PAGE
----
At the moment the DowJones is following in the old worn footsteps of the first great depression in spite of the time differences. Which is why the Dow is having the strongest bull market since the 1930's because is only since then the same circumstances have existed.

Great Depressions are caused by systemic risk with the outcome being massive job failures, at the moment the US unemployment is at very high levels.

Other side effects of system risk include inflation, deflation, bank failures, food shortages, wars, government collapses/bankruptcies, riots, asset bubbles etc

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Have heard alot lately that history never repeats exactly, this seems to be a variation of lightining never strikes twice which has also been proven untrue.

At the moment the DowJones is following in the old worn footsteps of the first great depression in spite of the time differences. Which is why the Dow is having the strongest bull market since the 1930's because is only since then the same circumstances have existed.

Great Depressions are caused by systemic risk with the outcome being massive job failures, at the moment the US unemployment is at very high levels.

Other side effects of system risk include inflation, deflation, bank failures, food shortages, wars, government collapses/bankruptcies, riots, asset bubbles etc

?

Are you saying we are in a great depression?

Or are you saying we should be preparing for all the things at the bottom?

Frankly I don't see how you could prepare for all of those and figure the only sensible thing to do would be to completely ignore them as anything will be needless worrying.

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This news is a bit difficult to assess. Perhaps when gold investment is mainstream it is time to sell out?

http://www.news.com....2-31037,00.html

Harrods now selling blocks of gold

From correspondents in London

Reuters

October 16, 2009 09:20am

LONDON luxury goods department store Harrods is moving into the precious metals market with the launch of a service to sell investment-grade gold bullion bars and coins to customers.

Malcolm McLean, general manager of Harrods Bank, told Reuters overnight that the company saw a gap in the market for a well-known retailer to enter the increasingly high-profile gold market.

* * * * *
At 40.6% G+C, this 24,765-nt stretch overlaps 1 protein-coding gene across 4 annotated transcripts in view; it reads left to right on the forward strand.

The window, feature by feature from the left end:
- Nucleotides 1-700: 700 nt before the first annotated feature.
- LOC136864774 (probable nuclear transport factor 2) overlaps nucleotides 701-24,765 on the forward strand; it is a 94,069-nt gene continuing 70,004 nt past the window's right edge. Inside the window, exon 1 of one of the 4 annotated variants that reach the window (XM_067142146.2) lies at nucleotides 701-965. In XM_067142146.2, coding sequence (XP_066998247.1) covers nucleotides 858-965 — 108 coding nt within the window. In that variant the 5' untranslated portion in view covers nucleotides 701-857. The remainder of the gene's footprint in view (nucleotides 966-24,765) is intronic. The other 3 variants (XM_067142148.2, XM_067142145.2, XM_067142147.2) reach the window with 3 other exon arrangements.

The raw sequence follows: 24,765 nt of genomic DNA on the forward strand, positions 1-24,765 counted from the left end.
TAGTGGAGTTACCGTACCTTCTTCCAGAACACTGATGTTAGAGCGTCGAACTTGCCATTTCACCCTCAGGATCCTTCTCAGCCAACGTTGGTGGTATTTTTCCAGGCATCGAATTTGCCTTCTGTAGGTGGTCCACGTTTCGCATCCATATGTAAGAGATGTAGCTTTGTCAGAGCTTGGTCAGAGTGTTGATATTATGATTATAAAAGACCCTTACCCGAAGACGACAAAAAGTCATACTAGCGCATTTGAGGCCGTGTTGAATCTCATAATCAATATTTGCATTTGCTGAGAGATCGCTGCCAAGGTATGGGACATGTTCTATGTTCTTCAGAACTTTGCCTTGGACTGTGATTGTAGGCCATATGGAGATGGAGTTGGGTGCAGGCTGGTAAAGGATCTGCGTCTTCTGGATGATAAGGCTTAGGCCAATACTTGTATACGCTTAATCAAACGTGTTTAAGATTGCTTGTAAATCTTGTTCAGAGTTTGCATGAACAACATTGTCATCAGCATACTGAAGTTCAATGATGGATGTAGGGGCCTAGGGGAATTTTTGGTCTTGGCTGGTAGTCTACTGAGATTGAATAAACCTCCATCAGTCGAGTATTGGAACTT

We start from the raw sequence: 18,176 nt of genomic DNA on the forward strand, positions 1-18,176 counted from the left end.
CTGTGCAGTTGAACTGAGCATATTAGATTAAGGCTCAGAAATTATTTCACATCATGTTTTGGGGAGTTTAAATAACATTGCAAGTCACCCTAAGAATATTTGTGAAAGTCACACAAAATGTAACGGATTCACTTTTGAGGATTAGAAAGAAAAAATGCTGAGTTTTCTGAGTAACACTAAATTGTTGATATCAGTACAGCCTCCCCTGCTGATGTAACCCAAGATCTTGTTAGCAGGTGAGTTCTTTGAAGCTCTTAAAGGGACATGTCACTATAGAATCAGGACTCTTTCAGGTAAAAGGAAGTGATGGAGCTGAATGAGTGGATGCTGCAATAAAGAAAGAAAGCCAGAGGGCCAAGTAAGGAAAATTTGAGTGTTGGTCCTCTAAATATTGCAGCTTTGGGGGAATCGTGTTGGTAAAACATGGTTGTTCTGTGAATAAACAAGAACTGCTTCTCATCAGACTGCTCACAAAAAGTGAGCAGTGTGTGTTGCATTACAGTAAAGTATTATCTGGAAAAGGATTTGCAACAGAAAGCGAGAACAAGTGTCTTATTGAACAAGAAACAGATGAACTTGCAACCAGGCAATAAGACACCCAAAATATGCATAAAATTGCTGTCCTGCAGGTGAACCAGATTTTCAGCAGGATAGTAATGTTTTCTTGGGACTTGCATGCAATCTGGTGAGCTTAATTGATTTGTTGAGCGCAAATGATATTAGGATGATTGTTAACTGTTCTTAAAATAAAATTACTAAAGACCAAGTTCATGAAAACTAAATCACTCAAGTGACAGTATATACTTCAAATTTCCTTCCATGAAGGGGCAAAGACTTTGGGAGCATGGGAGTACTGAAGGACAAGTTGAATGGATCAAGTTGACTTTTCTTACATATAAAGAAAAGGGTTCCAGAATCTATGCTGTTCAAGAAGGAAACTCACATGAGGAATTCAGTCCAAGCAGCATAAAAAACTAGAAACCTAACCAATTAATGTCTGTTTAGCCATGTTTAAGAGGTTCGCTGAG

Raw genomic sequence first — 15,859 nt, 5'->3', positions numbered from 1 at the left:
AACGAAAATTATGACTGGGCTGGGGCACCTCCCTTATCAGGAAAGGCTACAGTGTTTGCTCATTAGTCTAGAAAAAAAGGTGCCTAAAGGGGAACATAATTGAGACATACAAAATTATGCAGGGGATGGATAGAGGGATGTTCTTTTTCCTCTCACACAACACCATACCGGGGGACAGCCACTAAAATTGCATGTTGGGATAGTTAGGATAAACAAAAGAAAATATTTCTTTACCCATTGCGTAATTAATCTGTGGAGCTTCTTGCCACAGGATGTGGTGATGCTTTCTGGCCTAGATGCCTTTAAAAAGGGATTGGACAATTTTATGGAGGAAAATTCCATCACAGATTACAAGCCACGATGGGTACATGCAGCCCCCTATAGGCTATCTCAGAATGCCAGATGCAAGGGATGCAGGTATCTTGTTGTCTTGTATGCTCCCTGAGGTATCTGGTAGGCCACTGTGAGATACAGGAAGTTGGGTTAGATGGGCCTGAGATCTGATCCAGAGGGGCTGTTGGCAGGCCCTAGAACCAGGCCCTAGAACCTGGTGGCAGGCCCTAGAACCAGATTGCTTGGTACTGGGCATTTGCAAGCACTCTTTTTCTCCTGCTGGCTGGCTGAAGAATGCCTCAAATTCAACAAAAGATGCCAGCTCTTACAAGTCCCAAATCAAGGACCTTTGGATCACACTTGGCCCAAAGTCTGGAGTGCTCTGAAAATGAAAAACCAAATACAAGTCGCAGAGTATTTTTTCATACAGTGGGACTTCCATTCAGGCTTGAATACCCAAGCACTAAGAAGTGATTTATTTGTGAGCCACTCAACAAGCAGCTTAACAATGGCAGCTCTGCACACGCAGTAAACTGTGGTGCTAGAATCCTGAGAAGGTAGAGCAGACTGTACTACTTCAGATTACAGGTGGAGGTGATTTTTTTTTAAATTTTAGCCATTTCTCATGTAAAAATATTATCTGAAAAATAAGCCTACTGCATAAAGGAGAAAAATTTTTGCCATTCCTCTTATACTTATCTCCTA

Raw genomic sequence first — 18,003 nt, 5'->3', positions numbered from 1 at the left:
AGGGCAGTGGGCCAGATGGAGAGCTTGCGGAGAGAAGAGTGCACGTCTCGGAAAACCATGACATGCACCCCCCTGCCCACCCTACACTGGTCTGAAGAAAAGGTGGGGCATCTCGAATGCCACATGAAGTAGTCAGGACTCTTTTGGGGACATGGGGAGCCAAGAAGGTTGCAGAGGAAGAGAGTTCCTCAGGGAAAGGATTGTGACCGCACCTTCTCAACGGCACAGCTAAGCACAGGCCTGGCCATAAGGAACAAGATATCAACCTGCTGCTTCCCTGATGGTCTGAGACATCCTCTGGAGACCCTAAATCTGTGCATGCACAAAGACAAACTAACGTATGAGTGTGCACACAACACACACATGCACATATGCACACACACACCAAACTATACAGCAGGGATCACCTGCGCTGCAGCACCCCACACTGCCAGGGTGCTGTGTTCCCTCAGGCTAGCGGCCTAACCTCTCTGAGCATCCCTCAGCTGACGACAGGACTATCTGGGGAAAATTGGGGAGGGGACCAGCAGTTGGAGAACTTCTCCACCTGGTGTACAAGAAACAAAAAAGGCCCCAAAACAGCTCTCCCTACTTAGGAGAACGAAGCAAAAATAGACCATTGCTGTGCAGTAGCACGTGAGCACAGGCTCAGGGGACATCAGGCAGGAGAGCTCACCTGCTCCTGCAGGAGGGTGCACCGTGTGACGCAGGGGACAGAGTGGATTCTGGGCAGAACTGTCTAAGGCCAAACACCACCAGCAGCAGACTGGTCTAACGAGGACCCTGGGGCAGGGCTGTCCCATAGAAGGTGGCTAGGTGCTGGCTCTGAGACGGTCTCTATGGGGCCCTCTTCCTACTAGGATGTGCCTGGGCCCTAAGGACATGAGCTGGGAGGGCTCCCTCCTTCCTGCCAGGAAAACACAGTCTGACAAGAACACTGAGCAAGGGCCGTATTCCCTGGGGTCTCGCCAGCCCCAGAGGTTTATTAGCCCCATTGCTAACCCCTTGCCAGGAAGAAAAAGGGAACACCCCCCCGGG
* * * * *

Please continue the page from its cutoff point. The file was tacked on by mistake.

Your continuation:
"We have been very conscious of the fact that there has been an ever increasing amount of interest in the gold market, and in buying investment gold," he said.

"We became very conscious that there is no well-recognized name out there which the general public can turn to and say, I know that name, I trust it, I want to buy from them."

"That is not to say there are not reputable dealers out there - we know there are," he said. "But they don't carry the brand that we do."

Since Monday, Harrods has been selling Swiss-sourced investment grade bars and coins including sovereigns, South African Krugerrands and American Eagles, from the Harrods Bank premises on London's upscale Brompton Road.

...

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Is there a mad scramble to gather physical bullion bars together because of audit activity at the GLD Exchange Traded Fund?

http://news.goldseek.../1255630435.php

By: Rob Kirby

Earlier this week, I wrote about possible “incongruities” in the gold bar registry of GLD. Specifically, here is what has happened to the GLD bar list which is published each Friday at approximately 4:30 pm EST. An alert reader I communicate with [who shall remain anonymous] has been documenting the length of the published GLD bar list:

-
on Friday, Sept. 25 – the list was 1,381 pages long

-
on Friday, Oct. 2 – the list was 208 pages long

-
on Friday, Oct. 9 – the list was 195 pages long

-
then, on Wednesday, Oct. 14 – after questions were being raised about the strange machinations with the bar list in
on the internet – the list was back up to 855 pages long

Something TRULY stinks here. No explanation has been offered for the DRAMATIC swings in this list. Where gold is concerned nothing happens by accident.